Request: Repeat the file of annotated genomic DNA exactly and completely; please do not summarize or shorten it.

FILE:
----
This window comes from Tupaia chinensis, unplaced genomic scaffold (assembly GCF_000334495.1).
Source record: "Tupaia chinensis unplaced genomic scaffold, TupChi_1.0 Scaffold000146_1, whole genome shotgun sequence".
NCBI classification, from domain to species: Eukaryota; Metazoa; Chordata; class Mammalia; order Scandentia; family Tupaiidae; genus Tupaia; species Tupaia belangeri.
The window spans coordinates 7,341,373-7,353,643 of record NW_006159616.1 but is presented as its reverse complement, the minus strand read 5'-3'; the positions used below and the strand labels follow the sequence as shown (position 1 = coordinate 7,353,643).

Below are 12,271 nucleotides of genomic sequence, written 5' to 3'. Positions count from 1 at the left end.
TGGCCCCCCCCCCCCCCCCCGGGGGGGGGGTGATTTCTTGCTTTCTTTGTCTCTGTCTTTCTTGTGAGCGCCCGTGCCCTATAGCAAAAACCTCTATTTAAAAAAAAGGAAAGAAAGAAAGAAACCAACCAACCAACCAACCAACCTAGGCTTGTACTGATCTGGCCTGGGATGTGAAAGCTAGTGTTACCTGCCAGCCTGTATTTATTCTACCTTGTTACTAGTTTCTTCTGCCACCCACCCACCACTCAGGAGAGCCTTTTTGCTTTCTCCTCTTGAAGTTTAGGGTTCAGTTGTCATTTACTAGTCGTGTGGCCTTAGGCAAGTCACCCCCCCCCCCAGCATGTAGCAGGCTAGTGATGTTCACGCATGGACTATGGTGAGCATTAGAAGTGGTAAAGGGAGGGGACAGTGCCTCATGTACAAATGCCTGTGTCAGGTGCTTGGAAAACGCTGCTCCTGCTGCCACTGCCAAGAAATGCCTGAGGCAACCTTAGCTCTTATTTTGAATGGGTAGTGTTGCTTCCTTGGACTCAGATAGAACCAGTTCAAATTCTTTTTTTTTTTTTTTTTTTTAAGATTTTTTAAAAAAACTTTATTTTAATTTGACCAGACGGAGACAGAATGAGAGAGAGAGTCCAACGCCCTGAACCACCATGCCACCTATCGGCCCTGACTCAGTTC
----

This window comes from Tupaia chinensis, unplaced genomic scaffold (assembly GCF_000334495.1).
Source record: "Tupaia chinensis unplaced genomic scaffold, TupChi_1.0 Scaffold000146_1, whole genome shotgun sequence".
NCBI classification, from domain to species: Eukaryota; Metazoa; Chordata; class Mammalia; order Scandentia; family Tupaiidae; genus Tupaia; species Tupaia belangeri.
The window spans coordinates 7,341,373-7,353,643 of record NW_006159616.1 but is presented as its reverse complement, the minus strand read 5'-3'; the positions used below and the strand labels follow the sequence as shown (position 1 = coordinate 7,353,643).

Below are 12,271 nucleotides of genomic sequence, written 5' to 3'. Positions count from 1 at the left end.
TGGCCCCCCCCCCCCCCCCCGGGGGGGGGGTGATTTCTTGCTTTCTTTGTCTCTGTCTTTCTTGTGAGCGCCCGTGCCCTATAGCAAAAACCTCTATTTAAAAAAAAGGAAAGAAAGAAAGAAACCAACCAACCAACCAACCAACCTAGGCTTGTACTGATCTGGCCTGGGATGTGAAAGCTAGTGTTACCTGCCAGCCTGTATTTATTCTACCTTGTTACTAGTTTCTTCTGCCACCCACCCACCACTCAGGAGAGCCTTTTTGCTTTCTCCTCTTGAAGTTTAGGGTTCAGTTGTCATTTACTAGTCGTGTGGCCTTAGGCAAGTCACCCCCCCCCCCAGCATGTAGCAGGCTAGTGATGTTCACGCATGGACTATGGTGAGCATTAGAAGTGGTAAAGGGAGGGGACAGTGCCTCATGTACAAATGCCTGTGTCAGGTGCTTGGAAAACGCTGCTCCTGCTGCCACTGCCAAGAAATGCCTGAGGCAACCTTAGCTCTTATTTTGAATGGGTAGTGTTGCTTCCTTGGACTCAGATAGAACCAGTTCAAATTCTTTTTTTTTTTTTTTTTTTTAAGATTTTTTAAAAAAACTTTATTTTAATTTGACCAGACGGAGACAGAATGAGAGAGAGAGTCCAACGCCCTGAACCACCATGCCACCTATCGGCCCTGACTCAGTTC